Boomers, who largely believe in liberal values like free speech, have raised kids who would trample those same values in their zealous pursuit of social justice. Where did we go wrong?
It’s playing out in the pages and the news room of the New York Times. In the last few years, Baby Boomer editors and reporters have been confronted by their younger staff writers over the fundamentals of journalism. As a rule, the Boomers believe in striving for objectivity while the younger generation wants to shed any pretense of fair play and to be unapologetic advocates, mostly for social and racial justice causes.
To its credit, the Times itself has reported on its own internal angst. It doesn’t help that the younger generation also has a business model behind them. The Times revenue stream has shifted from advertising to subscriptions. “A thriving digital subscription business makes the company more beholden to the views of left-leaning subscribers,” writes the Times own media columnist Ben Smith. And the reliance on readers, “may yet push it into a narrower and more left-wing political lane,” Smith writes.
And so, liberal customers demand liberal writing and the echo chamber grows deeper.
(While the Times melodrama has gotten the most attention, this kind of thing is going on in many parts of the publishing world. Publishers have been forced by their own staffs to back down on projects by Sen. Josh Hawley and by Woody Allen. There was even an insurrection by the staff of the Wall Street Journal.)
The kids are winning in a route. Editors and veteran reporters have been fired for their insufficiency of wokeness. To read the Times these days feels like taking an Oberlin College graduate course in race, ethnic and gender studies. The overwhelming Times narrative is about brave victims fighting evil oppressors. It’s a very simple morality play. No nuance or deviation from the script is allowed. The Times has even decided that its place is to rewrite the origin story of America. No chutzpah there.
Of course, simply because something is roiling the Times news room doesn’t mean it applies to the rest of America. That’s pretty rarefied air in Manhattan. But it’s happening in other places, most notably on college campuses pretty much everywhere and in American intellectual life in general.
Last summer, a group of celebrated writers, scientists, artists and academics, noting the trend, issued an open letter in Harper’s Magazine standing up for free speech. It seemed to me like they were fearlessly coming out in favor of motherhood (okay, make that parenthood) and apple pie (organic apples, of course).
Not so. Another group of, mostly younger, intellectuals shot back . As is usually the case with the left, crispness of expression is not their strength. The rebuttal was about ten times longer than the original letter. And their main argument pretty much proved the point of the Harper’s signatories. It was all about identity. The Harper’s writers were wrong mostly because they were older, whiter and richer. (Richer is probably true, but the letter had a fair representation of women, younger people and people of color. In fact, the organizer behind the letter was a young, Black man.)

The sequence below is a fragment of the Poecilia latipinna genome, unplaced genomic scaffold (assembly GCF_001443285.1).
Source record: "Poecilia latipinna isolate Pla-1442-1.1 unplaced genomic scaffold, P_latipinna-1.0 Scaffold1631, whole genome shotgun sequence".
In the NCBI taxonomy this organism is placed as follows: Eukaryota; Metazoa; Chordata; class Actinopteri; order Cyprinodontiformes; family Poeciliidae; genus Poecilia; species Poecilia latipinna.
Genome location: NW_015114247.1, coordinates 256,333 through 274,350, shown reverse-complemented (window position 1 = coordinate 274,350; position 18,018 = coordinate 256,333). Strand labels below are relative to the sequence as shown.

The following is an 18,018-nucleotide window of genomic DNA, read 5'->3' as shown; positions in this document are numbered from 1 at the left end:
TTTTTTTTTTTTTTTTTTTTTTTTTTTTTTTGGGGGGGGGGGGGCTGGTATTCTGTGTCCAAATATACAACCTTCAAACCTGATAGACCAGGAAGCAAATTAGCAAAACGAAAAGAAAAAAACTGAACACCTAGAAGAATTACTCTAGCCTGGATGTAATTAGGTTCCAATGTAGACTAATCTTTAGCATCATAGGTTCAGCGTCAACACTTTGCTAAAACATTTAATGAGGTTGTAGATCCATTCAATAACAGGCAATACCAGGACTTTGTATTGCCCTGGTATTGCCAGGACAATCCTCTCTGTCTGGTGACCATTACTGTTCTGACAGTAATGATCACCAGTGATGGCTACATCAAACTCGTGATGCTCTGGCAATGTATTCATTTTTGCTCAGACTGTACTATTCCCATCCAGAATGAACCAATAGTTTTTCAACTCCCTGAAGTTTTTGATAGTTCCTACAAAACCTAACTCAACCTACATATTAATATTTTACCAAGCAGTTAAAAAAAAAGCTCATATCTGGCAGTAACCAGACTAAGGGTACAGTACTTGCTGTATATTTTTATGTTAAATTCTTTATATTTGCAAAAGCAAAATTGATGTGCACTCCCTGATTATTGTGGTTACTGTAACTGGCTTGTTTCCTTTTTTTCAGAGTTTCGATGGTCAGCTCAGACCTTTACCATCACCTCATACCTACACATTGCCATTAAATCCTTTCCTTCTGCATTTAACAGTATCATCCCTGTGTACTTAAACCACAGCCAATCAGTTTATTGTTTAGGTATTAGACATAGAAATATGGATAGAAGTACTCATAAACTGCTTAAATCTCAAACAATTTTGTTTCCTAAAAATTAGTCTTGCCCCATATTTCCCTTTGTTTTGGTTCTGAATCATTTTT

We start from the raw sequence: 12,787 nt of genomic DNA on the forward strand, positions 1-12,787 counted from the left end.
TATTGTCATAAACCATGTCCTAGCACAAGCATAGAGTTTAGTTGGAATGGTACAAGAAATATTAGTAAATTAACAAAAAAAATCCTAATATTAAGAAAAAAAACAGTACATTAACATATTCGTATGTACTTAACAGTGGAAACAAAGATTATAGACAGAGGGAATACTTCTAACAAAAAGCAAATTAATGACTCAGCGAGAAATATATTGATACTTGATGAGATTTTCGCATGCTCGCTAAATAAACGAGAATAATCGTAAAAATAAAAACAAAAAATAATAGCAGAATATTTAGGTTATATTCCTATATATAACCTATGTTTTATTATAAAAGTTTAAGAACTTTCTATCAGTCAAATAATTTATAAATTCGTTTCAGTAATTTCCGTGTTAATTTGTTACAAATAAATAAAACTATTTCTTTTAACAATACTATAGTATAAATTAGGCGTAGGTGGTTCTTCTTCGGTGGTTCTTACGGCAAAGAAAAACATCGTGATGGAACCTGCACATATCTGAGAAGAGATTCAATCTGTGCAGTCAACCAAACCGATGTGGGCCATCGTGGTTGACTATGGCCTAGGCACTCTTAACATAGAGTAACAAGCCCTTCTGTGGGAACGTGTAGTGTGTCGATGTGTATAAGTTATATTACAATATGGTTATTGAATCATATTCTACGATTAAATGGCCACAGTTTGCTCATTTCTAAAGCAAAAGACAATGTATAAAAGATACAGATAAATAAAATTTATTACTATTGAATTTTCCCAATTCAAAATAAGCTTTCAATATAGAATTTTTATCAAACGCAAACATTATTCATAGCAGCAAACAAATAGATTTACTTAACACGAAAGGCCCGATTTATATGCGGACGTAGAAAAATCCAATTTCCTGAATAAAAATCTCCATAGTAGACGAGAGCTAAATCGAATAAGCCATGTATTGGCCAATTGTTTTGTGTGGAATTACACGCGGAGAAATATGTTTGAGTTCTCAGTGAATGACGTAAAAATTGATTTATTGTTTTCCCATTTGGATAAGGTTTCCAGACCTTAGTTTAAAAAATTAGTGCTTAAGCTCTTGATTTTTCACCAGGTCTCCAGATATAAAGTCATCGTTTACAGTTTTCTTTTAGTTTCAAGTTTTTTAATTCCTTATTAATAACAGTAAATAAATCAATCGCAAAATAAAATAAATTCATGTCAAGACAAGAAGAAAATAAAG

For an explanation of all this you might try “The Coddling of the American Mind” by Greg Lukianoff and Jonathan Haidt. Their basic argument (it’s worth reading the entire book) is that Boomers raised their kids to equate contrary views, especially on questions of race and gender, with actual physical harm. So, for example, for a campus speaker to even suggest that racial disparities might be caused by anything but systemic racism is equivalent to punching students in the mouth. Students must be kept “safe” from these “harmful” ideas at all costs, including censorship.
Moreover, Lukianoff and Haidt go on, kids have been taught to place their feelings above reason. So, all a student has to do is to claim that some person, act or thing makes them feel “unsafe” and their claim is, de facto, valid. No questioning of the offended young person is allowed. No mitigating factors may be introduced. Here in Madison this kind of thing will result in an offensive rock being removed to a place where it can cause less harm.
We can hope they’ll just grow out of it. Most of us (including me) were clear-eyed, morally certain and uncompromising in our youth. In fact, Boomers themselves said some pretty outrageous things back in the day. If you can’t trust anybody over 30, well then, most of us have been untrustworthy for over half of our lives now.
As life goes on, compromise becomes necessary for survival. We discover that nobody is pure, nobody is 100% consistent about anything, much less everything. Life is filled with nuances and gray areas. Good people do some bad things; bad people will surprise you now and then. Where you end up in life is a complicated mixture of systems you can’t control but also of genetics, connections, fate and your own work and smarts. And it’s impossible for anybody to tease out just how much of each went into your success or failure.
I’m reasonably confident that the kids will figure this out as they move into management themselves and quickly find that now they are “the man” and a new generation of the zealous and the clear-eyed starts picking over their every Tweet.
They may even discover that liberal values have universal benefit, no matter who you are and what you believe, because these values protect the right to think and to say it out loud.